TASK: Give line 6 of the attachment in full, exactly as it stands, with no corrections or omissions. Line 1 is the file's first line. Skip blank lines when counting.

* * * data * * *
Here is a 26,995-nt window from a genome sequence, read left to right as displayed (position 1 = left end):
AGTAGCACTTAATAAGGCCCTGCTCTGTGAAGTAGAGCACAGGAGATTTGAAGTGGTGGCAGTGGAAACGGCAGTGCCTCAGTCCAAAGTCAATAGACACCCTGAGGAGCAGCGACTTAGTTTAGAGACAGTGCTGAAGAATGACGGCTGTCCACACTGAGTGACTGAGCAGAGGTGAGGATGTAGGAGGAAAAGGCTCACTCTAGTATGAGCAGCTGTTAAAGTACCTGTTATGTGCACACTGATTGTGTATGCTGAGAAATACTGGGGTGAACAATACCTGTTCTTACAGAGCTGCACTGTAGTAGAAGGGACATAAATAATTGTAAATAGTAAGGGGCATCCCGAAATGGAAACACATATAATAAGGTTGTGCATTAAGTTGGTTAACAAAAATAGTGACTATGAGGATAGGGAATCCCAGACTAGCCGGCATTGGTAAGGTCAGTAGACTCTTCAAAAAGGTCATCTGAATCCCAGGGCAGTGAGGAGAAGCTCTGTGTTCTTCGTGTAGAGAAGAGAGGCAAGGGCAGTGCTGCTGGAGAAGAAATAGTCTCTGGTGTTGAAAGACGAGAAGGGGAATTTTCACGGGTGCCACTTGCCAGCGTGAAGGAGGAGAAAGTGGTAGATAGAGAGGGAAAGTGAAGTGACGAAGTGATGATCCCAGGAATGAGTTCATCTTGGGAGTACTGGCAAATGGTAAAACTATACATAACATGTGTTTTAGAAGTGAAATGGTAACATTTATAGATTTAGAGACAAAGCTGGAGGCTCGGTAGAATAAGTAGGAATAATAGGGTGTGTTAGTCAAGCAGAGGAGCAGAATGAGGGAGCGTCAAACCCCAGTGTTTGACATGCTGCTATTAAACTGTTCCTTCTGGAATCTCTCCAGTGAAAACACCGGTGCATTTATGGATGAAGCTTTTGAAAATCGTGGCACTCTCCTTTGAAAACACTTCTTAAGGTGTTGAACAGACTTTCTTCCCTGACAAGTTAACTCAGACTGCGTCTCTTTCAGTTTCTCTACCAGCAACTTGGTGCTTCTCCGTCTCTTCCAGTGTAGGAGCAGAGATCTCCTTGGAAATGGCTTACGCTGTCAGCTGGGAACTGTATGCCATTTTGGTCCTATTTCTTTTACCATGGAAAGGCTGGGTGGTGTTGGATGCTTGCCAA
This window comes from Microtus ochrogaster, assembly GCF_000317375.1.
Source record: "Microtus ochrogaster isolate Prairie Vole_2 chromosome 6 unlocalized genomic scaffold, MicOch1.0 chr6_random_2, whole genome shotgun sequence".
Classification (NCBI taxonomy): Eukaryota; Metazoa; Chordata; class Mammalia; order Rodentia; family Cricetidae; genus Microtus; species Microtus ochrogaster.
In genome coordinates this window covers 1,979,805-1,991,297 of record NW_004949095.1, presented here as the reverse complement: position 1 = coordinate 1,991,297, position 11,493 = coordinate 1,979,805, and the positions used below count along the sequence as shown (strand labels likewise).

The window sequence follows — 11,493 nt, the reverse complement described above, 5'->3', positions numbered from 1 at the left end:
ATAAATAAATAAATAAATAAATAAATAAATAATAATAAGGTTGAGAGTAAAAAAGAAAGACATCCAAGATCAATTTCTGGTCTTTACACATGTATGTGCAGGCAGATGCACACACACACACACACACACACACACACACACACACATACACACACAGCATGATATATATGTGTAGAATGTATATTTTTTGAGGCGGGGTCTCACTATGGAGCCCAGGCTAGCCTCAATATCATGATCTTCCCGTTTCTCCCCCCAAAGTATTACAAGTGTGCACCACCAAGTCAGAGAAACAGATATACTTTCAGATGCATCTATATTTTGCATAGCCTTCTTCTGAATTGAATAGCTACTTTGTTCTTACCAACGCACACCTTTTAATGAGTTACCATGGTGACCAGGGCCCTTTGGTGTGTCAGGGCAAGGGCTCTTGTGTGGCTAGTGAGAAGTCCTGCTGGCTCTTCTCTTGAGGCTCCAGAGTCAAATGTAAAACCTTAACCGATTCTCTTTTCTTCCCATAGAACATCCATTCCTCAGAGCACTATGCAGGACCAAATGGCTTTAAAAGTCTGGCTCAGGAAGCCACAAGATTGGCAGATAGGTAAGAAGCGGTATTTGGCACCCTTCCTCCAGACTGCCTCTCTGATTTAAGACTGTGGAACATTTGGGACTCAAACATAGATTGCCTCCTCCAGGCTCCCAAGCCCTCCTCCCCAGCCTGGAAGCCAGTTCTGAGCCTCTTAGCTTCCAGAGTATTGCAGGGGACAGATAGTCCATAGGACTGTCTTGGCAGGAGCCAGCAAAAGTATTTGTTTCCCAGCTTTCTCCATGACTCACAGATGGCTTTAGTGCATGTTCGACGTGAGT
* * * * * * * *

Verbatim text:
In genome coordinates this window covers 1,979,805-1,991,297 of record NW_004949095.1, presented here as the reverse complement: position 1 = coordinate 1,991,297, position 11,493 = coordinate 1,979,805, and the positions used below count along the sequence as shown (strand labels likewise).